ANALYSIS OF SENTENCES.
CLASSIFICATION ACCORDING TO FORM.
335. All discourse is made up of sentences: consequently the sentence is the unit with which we must begin. And in order to get a clear and practical idea of the structure of sentences, it is necessary to become expert in analysis; that is, in separating them into their component parts.
A general idea of analysis was needed in our study of the parts of speech,-in determining case, subject and predicate, clauses introduced by conjunctions, etc.
A more thorough and accurate acquaintance with the subject is necessary for two reasons,-not only for a correct understanding of the principles of syntax, but for the study of punctuation and other topics treated in rhetoric.
336. A sentence is the expression of a thought in words.
337. According to the way in which a thought is put before a listener or reader, sentences may be of three kinds:-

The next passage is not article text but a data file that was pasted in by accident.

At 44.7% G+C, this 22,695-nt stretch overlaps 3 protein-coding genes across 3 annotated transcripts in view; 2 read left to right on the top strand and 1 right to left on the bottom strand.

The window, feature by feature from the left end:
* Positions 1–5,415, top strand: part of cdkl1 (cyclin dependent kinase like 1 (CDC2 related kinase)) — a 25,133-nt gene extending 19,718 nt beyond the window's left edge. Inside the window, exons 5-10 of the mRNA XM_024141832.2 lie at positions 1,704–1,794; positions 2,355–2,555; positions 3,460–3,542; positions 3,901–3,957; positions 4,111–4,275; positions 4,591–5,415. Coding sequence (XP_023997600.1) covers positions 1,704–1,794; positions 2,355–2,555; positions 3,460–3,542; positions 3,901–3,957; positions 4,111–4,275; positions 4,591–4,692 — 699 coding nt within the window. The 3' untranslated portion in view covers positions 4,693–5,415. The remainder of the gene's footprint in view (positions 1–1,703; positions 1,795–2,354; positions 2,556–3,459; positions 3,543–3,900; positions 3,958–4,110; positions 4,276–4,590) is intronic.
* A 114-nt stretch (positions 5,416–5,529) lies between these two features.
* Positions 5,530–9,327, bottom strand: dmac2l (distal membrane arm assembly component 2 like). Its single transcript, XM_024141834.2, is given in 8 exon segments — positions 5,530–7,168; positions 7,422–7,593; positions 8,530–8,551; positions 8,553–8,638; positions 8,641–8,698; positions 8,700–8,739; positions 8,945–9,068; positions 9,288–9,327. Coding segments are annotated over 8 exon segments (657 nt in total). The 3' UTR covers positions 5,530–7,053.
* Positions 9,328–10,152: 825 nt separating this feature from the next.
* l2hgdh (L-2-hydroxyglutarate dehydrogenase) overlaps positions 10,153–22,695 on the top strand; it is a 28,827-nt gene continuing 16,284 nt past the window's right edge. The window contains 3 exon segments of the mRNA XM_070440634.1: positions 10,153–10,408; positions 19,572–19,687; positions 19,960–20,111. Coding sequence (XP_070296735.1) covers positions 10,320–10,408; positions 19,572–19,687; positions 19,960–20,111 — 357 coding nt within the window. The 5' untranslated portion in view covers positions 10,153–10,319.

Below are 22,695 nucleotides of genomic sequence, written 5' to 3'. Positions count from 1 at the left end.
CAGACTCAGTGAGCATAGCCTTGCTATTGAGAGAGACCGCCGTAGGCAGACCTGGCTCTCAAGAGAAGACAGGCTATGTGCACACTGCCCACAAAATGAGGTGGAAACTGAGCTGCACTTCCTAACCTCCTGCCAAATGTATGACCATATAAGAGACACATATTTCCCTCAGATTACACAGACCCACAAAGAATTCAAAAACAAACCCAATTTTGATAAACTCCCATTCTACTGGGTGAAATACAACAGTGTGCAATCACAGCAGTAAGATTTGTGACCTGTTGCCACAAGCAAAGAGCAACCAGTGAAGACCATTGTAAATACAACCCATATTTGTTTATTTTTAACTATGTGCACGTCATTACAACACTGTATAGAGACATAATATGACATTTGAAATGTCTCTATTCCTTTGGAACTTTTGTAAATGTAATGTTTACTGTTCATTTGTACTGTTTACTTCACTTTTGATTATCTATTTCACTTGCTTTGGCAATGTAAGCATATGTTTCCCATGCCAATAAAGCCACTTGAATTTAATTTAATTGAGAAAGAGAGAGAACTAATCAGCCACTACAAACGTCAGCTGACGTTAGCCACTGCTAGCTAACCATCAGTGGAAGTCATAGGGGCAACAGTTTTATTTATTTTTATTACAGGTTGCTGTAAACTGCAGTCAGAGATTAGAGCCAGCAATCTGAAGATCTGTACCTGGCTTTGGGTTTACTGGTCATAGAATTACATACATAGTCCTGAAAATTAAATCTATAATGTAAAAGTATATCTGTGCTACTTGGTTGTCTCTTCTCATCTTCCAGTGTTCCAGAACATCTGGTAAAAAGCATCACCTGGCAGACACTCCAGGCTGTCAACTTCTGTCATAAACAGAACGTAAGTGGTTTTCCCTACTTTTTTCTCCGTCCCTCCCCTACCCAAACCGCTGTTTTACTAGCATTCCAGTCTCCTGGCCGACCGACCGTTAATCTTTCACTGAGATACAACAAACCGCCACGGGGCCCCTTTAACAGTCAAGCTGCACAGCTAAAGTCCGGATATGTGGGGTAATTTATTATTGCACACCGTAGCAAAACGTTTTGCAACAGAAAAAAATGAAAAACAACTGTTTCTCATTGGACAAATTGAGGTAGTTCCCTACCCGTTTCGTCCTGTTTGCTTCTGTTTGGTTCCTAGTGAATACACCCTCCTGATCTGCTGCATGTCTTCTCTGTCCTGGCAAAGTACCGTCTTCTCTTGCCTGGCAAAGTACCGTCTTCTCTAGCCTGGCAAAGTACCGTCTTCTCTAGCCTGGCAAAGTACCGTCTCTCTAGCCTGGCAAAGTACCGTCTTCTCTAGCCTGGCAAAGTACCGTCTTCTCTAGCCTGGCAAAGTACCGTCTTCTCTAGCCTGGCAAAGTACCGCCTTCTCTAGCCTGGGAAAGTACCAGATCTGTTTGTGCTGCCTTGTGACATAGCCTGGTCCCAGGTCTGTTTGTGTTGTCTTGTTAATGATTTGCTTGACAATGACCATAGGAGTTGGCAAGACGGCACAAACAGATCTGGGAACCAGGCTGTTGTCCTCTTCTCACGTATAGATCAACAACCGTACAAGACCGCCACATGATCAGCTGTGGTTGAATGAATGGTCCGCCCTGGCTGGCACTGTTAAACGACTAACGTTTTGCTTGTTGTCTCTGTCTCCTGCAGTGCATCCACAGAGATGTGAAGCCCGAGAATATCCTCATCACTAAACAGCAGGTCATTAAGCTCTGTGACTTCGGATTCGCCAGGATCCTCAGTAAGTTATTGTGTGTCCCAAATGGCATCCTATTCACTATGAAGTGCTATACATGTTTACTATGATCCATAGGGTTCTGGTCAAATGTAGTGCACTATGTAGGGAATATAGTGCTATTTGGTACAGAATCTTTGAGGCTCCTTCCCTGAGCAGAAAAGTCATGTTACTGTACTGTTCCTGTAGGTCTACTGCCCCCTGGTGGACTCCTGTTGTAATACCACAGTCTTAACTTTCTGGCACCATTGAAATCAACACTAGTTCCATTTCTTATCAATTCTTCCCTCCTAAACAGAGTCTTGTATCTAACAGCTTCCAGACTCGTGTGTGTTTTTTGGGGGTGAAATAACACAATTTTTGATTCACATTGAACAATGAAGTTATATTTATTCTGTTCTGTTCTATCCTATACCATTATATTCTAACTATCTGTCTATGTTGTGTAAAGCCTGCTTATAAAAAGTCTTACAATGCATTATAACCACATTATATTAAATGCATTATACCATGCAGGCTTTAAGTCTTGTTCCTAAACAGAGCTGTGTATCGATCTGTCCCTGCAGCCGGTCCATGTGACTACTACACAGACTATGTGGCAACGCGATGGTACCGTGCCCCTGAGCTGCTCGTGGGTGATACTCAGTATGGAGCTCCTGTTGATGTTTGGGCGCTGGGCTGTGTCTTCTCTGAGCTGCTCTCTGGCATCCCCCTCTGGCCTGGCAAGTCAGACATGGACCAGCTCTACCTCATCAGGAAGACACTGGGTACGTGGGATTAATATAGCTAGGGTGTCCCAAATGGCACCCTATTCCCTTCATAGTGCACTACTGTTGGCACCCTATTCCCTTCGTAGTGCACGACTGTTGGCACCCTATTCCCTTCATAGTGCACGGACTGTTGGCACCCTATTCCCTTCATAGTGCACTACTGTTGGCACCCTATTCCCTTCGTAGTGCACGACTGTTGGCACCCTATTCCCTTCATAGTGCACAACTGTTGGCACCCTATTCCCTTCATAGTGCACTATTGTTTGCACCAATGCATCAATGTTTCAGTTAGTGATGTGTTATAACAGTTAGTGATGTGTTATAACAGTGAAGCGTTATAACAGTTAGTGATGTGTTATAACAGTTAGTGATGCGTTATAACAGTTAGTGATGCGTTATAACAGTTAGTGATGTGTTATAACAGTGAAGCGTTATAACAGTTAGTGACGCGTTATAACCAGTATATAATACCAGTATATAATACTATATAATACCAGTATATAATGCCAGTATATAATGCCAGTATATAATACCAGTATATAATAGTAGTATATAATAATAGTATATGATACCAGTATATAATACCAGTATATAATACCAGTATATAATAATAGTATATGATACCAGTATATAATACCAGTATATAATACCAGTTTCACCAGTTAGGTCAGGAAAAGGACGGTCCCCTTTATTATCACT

(1) Declarative, which puts the thought in the form of a declaration or assertion. This is the most common one.Any one of these may be put in the form of an exclamation, but the sentence would still be declarative, interrogative, or imperative; hence, according to form, there are only the three kinds of sentences already named.
(2) Interrogative, which puts the thought in a question.
(3) Imperative, which expresses command, entreaty, or request.
Examples of these three kinds are, declarative, "Old year, you must not die!" interrogative, "Hath he not always treasures, always friends?" imperative, "Come to the bridal chamber, Death!"
An English Grammar 1896 by W. M. Baskervill & J. W. Sewell